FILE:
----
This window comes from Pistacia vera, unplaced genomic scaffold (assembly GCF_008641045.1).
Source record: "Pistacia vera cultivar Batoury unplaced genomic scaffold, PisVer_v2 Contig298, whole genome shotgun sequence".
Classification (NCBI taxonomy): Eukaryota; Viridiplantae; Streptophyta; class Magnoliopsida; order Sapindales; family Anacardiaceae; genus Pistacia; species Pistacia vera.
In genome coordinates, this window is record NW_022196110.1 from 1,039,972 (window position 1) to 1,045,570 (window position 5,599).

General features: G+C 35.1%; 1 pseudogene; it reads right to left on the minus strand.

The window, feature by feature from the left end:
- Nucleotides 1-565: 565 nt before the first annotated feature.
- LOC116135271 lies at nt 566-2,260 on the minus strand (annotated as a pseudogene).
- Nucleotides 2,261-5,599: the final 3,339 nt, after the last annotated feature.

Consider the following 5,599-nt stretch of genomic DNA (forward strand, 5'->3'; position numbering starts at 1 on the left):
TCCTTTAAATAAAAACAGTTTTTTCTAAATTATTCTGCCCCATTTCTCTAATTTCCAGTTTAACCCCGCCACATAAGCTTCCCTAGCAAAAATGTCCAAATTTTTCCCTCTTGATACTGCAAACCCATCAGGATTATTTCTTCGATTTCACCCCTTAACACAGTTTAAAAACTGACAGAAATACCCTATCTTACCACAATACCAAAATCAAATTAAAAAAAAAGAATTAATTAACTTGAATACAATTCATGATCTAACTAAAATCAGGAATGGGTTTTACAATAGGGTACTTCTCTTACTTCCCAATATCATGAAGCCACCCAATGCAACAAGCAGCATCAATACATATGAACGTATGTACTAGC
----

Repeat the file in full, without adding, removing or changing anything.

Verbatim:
This window comes from Pistacia vera, unplaced genomic scaffold (assembly GCF_008641045.1).
Source record: "Pistacia vera cultivar Batoury unplaced genomic scaffold, PisVer_v2 Contig298, whole genome shotgun sequence".
Classification (NCBI taxonomy): Eukaryota; Viridiplantae; Streptophyta; class Magnoliopsida; order Sapindales; family Anacardiaceae; genus Pistacia; species Pistacia vera.
In genome coordinates, this window is record NW_022196110.1 from 1,039,972 (window position 1) to 1,045,570 (window position 5,599).

General features: G+C 35.1%; 1 pseudogene; it reads right to left on the minus strand.

The window, feature by feature from the left end:
- Nucleotides 1-565: 565 nt before the first annotated feature.
- LOC116135271 lies at nt 566-2,260 on the minus strand (annotated as a pseudogene).
- Nucleotides 2,261-5,599: the final 3,339 nt, after the last annotated feature.

Consider the following 5,599-nt stretch of genomic DNA (forward strand, 5'->3'; position numbering starts at 1 on the left):
TCCTTTAAATAAAAACAGTTTTTTCTAAATTATTCTGCCCCATTTCTCTAATTTCCAGTTTAACCCCGCCACATAAGCTTCCCTAGCAAAAATGTCCAAATTTTTCCCTCTTGATACTGCAAACCCATCAGGATTATTTCTTCGATTTCACCCCTTAACACAGTTTAAAAACTGACAGAAATACCCTATCTTACCACAATACCAAAATCAAATTAAAAAAAAAGAATTAATTAACTTGAATACAATTCATGATCTAACTAAAATCAGGAATGGGTTTTACAATAGGGTACTTCTCTTACTTCCCAATATCATGAAGCCACCCAATGCAACAAGCAGCATCAATACATATGAACGTATGTACTAGC